The database layer exists independently from all other components, while the environment maximizes the database system's performance, reliability, and availability while providing secured access across the solutions. The environment enables the proprietary software in the business logic applications to function in multiple operating system platforms.

This is Part Four of a five-part note.

Parts One and Two detailed the events.

Part Three began the market impact.

Part Five will discuss the challenges and make user recommendations.

3) Industry-Tailored Solutions

As mentioned earlier, Lawson has long espoused a very tight industry focus and an undisputed leadership position within the health care, retail, financial services, professional services, and public sector (government and education) segments of the market. With an analogy to geometry, as the volume of a 3-D object is equal to its base multiplied by its height, Lawson, contrary to many other players, seems to be compensating its narrow foothold with a strong vertical dimension. Lawson will continue to concentrate its internal sales efforts on its traditional vertical markets and to additionally rely on partners to address and develop particular industry needs. Still, Lawson will attempt to provide a vast majority of this functionality as a native part of its solution, either via acquisition or internal development. Look for Lawson's opportunistic expansion into another service industry market (e.g., earlier mentioned "emerging" markets like utilities and the hospitality sector) and for its abstaining from manufacturing in the foreseeable future.

On the surface its portfolio matches many of these competitors' offerings, covering financial management, human resources, professional services automation, procurement, distribution and customer relationship management. But the company's success has been built on tuning these for selected specific industries, namely health care, retail, professional services, financial services, and the public sector. To that end, it provides a series of pre-built interfaces and extensions to the core Lawson applications that are designed specifically for business processes within its chosen targeted industries. For example, Lawson's e-Procurement for Healthcare solution allows health care organizations to coordinate and automate the process of ordering, receiving, and paying for medical and other supplies from multiple suppliers, networks, and web exchanges, using a single Web-based portal.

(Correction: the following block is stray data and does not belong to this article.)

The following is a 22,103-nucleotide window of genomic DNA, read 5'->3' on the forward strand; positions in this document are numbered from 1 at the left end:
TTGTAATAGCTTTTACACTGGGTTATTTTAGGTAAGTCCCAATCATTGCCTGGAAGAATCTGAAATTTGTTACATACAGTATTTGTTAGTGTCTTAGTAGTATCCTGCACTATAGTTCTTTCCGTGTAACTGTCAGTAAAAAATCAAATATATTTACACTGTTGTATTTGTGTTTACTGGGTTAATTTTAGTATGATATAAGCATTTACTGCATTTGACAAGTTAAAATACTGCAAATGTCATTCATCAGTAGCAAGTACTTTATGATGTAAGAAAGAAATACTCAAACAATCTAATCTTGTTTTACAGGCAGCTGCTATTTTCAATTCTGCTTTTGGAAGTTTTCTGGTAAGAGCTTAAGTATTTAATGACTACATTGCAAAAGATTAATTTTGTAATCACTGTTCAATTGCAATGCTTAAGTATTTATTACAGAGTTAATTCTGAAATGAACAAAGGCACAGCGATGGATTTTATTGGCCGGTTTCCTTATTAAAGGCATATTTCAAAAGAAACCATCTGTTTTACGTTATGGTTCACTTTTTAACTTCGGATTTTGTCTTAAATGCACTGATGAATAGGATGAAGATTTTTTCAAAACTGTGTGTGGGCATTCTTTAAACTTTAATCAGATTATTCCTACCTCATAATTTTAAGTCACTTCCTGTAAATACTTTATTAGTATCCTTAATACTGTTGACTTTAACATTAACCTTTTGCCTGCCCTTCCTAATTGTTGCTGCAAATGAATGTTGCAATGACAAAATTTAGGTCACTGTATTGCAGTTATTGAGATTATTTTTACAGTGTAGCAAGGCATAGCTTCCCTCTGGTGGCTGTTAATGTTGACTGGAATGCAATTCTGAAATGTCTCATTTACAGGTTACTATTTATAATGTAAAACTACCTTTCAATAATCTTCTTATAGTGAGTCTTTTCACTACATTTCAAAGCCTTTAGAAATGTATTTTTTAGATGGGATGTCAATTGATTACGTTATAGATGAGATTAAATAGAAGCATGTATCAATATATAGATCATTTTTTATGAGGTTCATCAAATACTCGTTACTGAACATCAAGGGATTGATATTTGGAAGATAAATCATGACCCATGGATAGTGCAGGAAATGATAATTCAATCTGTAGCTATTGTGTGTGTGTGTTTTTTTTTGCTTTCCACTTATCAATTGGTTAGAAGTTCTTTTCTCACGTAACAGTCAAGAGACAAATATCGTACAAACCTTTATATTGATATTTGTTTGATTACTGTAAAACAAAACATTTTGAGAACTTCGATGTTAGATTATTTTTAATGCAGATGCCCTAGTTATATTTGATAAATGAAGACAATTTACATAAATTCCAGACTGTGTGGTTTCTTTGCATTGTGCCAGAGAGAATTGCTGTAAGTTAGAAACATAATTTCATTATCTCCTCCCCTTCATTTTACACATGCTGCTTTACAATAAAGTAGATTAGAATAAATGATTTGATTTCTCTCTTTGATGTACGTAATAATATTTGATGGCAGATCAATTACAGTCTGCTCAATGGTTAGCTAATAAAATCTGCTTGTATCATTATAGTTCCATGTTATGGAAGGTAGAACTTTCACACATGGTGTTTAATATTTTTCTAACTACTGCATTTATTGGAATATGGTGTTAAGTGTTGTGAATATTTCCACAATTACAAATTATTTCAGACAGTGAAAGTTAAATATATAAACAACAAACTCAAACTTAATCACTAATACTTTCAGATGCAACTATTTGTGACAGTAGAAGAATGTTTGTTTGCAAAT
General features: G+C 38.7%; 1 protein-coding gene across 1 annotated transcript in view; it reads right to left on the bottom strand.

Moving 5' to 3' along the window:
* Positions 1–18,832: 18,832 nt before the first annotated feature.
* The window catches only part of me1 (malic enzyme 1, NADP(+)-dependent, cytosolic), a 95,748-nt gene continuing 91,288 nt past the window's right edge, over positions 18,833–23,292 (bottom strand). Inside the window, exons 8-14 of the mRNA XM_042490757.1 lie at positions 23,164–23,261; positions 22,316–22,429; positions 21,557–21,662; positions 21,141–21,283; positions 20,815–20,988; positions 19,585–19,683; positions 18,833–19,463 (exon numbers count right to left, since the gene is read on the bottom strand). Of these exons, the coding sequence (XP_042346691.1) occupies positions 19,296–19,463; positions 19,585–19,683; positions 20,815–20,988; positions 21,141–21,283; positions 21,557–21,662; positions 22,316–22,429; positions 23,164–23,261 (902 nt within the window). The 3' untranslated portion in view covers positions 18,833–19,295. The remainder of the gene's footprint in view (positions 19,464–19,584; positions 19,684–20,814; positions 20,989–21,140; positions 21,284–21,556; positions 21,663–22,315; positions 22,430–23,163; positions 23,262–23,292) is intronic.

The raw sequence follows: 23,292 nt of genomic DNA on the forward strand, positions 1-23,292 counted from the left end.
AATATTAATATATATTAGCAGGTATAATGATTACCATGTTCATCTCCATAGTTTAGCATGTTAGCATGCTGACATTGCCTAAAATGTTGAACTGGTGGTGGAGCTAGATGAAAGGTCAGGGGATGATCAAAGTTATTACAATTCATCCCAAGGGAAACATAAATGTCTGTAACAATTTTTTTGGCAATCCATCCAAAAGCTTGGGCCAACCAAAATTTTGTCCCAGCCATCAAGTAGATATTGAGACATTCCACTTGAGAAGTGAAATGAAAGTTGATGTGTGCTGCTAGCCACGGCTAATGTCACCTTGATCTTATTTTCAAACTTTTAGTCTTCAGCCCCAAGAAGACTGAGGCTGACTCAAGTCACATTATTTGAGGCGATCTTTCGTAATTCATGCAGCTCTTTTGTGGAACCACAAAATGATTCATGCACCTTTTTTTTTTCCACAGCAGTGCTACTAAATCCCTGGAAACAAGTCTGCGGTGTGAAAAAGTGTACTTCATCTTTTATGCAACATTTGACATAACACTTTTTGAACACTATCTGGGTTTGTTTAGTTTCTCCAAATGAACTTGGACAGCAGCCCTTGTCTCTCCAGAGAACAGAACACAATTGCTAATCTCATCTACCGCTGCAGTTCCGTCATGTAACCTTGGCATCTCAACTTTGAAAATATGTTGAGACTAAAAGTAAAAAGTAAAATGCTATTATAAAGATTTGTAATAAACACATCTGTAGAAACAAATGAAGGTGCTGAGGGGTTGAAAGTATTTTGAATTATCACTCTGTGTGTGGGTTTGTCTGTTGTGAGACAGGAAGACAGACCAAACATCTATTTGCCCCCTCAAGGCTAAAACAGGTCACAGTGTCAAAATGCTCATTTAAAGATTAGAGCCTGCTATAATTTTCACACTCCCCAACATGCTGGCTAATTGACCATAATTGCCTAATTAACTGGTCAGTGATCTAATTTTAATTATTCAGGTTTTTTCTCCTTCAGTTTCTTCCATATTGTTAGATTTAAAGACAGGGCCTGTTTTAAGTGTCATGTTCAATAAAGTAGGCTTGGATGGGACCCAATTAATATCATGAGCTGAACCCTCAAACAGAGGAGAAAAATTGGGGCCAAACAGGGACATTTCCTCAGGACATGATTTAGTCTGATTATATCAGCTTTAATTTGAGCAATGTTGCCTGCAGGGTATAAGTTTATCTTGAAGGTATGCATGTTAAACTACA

Additionally, Lawson's direct sales force and services organization is aligned with the strategy to provide industry-tailored solutions, and focuses on the unique business processes for each of its targeted industries. Within each industry, Lawson has a sales team dedicated to prospective customers, and another team dedicated to sales to existing customers. It also has regional sales teams that focus on specific geographic territories, with thirteen domestic sales offices in the US.

4) Hosting Approach

Lawson has also had an early involvement in hosting/application service providers (ASP) deployment (owing to its advanced product technology and its focus on the functional areas that lend themselves well to the ASP business model) and consequent mind share and the success in the ASP market, with dozens of viable ASP partners and close to 500 ASP sites. Through its ASP program, the company insists that its ASP partners customize and pre-pack the Lawson product in order to provide a particular value to a certain vertical industry and to also bring new business from the market segment. ASPs allow Lawson to reach small-to medium-sized businesses that prefer a hosted solution. The software architecture depicted above is easily distributed over the Internet, it can serve many customers and it supports multi-tenancy, which lets ASPs securely host multiple customers on a single set of Lawson applications.